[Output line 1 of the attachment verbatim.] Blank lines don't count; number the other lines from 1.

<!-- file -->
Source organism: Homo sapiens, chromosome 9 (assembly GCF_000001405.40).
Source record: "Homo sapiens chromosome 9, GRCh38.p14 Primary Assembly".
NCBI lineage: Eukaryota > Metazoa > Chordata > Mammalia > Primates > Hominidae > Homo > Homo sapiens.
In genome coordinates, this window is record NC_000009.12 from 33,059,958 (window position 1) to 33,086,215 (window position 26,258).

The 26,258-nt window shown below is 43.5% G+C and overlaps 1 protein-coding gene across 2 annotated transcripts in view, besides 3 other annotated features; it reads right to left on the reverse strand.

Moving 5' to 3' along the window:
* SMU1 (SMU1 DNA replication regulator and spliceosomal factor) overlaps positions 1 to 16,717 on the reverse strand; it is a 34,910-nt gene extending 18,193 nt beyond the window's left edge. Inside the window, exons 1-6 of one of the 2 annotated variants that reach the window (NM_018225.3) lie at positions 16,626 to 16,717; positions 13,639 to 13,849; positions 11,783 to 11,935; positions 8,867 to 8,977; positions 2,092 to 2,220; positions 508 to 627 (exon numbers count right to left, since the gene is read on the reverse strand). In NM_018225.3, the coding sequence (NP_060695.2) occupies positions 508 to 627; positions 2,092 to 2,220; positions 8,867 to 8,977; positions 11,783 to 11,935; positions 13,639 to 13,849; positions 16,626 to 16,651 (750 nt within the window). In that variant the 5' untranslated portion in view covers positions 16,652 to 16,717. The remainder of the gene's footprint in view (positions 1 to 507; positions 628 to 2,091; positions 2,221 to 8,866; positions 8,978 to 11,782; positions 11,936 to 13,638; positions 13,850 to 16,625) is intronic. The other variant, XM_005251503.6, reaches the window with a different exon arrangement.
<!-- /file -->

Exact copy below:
Source organism: Homo sapiens, chromosome 9 (assembly GCF_000001405.40).